Theodore Of Mopsuestia (350, Antioch — 428/429, Mopsuestia, Cilicia [now part of Turkey]), a pupil of Diodore of Tarsus (condemned by a local synod in Constantinople in 499 as a Nestorian) was at one point considered the greatest biblical interpreter of his time and the spiritual head of the exegetical School of Antioch.
Theodore, a theologian in the Antiochian “Word-man” Christological tradition (whose biblical exegesis and theological reflections became the standard in the churches in Persia after the 5th century), speaks in contradictory ways about Christ’s person and nature. When he asserts that “by nature God the Logos is one thing and that which is assumed is another” one might think he is speaking imprecisely about the distinction between the divine nature and the human nature. However, it becomes clear that he is speaking of the Logos who associates with the man Jesus, “in” him and “with” him – and in this way Theodore uses both adoptionist and Nestorian categories.
In earlier section of his “On the Incarnation” he sets the context by saying that God indwells in all creation, but in his chosen ones, by his ευδοκία, his good will, he indwells in a special way. He later makes clear that this is the way the Logos indwells in Jesus.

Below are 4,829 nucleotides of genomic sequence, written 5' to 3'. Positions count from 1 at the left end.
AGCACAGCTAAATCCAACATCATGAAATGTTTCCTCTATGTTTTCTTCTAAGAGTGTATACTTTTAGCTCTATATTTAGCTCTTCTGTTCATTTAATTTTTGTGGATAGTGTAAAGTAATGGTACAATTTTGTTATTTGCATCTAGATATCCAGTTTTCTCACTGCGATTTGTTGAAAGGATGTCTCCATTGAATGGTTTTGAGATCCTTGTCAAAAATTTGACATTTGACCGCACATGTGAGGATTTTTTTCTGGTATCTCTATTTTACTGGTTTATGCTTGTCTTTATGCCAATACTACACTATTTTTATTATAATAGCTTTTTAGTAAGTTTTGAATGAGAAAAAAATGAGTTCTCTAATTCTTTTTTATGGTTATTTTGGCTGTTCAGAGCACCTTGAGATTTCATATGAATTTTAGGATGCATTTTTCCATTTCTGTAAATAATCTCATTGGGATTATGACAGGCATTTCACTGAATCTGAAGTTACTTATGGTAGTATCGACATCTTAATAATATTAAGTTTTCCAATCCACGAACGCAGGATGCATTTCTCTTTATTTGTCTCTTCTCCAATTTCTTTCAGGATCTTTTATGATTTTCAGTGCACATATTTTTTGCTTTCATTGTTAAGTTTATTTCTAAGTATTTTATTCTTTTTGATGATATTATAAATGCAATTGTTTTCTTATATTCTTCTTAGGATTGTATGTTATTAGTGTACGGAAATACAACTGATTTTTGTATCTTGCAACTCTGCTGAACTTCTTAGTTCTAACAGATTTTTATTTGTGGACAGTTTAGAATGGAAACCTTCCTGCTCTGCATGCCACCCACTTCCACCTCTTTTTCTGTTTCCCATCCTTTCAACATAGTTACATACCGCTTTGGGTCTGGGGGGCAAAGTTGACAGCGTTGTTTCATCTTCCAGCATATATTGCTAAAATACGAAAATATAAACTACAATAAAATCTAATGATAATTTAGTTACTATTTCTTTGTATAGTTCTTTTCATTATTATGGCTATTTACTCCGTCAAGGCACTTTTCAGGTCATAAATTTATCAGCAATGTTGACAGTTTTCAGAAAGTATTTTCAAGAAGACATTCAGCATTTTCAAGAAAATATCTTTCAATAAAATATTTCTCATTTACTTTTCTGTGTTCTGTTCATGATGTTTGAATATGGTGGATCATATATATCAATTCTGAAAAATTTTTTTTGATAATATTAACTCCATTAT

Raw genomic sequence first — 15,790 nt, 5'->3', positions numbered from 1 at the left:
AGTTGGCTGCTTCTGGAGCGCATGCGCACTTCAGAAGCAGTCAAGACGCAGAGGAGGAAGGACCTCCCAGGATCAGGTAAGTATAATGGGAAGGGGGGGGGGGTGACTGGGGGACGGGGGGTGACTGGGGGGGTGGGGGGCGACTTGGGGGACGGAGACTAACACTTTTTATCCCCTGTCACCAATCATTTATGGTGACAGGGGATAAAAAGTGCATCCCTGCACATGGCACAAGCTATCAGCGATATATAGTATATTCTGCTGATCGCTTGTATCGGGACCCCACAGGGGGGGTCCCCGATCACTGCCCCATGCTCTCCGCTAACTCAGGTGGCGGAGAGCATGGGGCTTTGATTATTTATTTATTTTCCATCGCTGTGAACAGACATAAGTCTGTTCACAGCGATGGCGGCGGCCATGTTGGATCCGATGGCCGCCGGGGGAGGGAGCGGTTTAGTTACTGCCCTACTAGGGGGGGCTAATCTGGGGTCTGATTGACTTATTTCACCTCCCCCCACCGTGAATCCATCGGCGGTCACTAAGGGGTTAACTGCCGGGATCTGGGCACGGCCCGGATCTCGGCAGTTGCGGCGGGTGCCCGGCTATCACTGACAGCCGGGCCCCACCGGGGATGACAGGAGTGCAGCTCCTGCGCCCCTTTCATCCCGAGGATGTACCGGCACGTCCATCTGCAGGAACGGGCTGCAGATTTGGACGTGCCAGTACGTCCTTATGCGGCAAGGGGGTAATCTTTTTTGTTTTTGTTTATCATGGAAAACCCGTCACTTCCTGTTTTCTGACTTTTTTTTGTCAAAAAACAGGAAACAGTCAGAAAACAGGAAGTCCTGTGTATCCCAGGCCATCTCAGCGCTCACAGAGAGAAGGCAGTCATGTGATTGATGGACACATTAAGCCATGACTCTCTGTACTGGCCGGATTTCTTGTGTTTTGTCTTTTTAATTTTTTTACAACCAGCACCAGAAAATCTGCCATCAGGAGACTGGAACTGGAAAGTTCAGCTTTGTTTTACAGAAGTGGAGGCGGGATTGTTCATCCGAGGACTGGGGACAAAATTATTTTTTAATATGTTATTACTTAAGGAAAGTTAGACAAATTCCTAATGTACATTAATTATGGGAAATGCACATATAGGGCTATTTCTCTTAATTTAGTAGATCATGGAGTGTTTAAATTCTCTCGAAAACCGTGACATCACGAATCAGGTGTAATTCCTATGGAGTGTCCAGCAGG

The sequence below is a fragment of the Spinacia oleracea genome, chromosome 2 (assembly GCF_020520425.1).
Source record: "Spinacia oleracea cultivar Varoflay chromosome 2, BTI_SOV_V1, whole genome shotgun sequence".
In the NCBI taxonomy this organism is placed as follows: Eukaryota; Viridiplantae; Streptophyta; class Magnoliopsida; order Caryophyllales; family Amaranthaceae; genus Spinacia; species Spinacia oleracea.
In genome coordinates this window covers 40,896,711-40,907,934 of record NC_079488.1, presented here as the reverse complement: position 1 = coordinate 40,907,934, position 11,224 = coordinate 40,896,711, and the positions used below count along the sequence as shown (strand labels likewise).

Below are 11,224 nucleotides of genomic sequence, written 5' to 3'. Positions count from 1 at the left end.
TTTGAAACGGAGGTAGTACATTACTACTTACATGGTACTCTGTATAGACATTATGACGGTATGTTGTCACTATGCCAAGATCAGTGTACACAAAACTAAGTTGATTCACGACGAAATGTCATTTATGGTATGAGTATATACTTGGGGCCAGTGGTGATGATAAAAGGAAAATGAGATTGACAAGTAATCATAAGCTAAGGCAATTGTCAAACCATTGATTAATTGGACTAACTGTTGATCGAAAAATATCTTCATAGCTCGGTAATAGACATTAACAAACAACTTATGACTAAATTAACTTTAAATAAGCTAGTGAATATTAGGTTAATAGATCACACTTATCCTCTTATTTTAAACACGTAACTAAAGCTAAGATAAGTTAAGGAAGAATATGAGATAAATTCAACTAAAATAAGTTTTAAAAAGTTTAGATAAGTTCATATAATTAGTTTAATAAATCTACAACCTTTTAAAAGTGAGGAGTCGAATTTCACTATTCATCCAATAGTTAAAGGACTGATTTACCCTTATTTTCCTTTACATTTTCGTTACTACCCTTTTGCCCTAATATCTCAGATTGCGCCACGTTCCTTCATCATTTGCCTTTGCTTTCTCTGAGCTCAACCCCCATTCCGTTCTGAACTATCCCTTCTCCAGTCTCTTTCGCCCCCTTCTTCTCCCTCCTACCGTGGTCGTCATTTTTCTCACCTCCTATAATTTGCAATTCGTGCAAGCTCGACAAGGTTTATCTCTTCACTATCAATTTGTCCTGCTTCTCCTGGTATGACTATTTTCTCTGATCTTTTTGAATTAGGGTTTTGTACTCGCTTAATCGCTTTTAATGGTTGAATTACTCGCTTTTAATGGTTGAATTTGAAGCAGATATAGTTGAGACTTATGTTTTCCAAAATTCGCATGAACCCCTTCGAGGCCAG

He often states that the Son is “one person.” But just as often he goes on to contradict such statements by saying that this Lord at a “later stage” had “the Logos of God working within him.” This is classical adoptionist language. The “Lord” was “urged on by the Logos” and had a “union with the Logos” – which he attained by showing himself worthy to receive God’s ευδοκία by his moral achievements, by his “cooperation with God the Logos.” (Book VII).
Theodore says that Jesus and the Logos are not two persons, but one, and there is no mixture in the natures, for they are distinct; he says that the personal union is not destroyed by the distinction of natures, as the person is complete and the nature of man is complete (Book VIII), which is correct. However, this is contradicted by his other statements.
Theodore clearly speaks of the Logos and Jesus as two distinct “ones,” the former uniting the latter to Himself. “God the Logos . . . united Jesus with himself” and this Jesus was “counted worthy of higher gifts that the rest of humanity” (Book VII). Again using adoptionist language, he is arguing that the man Jesus is virtuous and the Logos indwells him. When he considers whether Mary is the Θεοτόκος, he argues that She is man’s mother by the nature, and God’s mother by the relation (neither of which is true; She is not the mother of a nature, but of a Person with two natures, and that person is God the Son).
His views were eventually condemned in the 5th Ecumenical Council in 553.